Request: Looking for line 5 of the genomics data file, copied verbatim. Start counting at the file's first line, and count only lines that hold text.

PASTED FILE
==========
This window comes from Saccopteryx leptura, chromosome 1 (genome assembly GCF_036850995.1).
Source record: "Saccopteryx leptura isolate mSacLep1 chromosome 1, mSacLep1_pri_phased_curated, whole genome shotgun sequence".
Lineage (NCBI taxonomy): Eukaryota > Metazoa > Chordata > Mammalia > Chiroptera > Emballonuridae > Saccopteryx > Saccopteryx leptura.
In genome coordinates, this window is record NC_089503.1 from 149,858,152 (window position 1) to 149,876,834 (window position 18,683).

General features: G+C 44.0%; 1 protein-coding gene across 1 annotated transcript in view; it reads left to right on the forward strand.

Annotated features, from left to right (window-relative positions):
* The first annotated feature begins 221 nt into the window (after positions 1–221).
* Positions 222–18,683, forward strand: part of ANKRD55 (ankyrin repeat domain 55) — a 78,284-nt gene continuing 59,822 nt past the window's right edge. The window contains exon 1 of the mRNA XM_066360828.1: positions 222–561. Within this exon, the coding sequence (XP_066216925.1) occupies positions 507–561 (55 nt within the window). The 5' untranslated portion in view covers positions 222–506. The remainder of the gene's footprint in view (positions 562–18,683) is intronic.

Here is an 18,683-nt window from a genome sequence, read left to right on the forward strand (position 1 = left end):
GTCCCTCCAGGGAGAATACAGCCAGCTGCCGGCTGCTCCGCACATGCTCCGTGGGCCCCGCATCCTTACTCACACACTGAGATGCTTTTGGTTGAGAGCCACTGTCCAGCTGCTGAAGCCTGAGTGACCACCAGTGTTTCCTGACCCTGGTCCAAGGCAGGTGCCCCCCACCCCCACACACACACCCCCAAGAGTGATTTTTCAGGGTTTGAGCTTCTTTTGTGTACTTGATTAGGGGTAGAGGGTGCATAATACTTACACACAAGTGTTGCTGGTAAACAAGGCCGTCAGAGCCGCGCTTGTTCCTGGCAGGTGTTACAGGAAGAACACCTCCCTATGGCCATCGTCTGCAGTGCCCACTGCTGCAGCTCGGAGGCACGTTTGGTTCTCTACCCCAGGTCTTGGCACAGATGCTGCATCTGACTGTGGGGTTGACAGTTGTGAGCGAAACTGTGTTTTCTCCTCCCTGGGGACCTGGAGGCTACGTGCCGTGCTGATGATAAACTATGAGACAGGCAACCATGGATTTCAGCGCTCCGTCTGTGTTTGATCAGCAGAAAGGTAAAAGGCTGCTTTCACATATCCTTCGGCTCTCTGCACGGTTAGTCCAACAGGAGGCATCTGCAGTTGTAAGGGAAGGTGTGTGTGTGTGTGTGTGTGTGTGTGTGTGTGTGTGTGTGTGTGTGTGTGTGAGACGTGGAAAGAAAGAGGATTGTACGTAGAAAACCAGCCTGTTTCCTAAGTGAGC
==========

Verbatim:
General features: G+C 44.0%; 1 protein-coding gene across 1 annotated transcript in view; it reads left to right on the forward strand.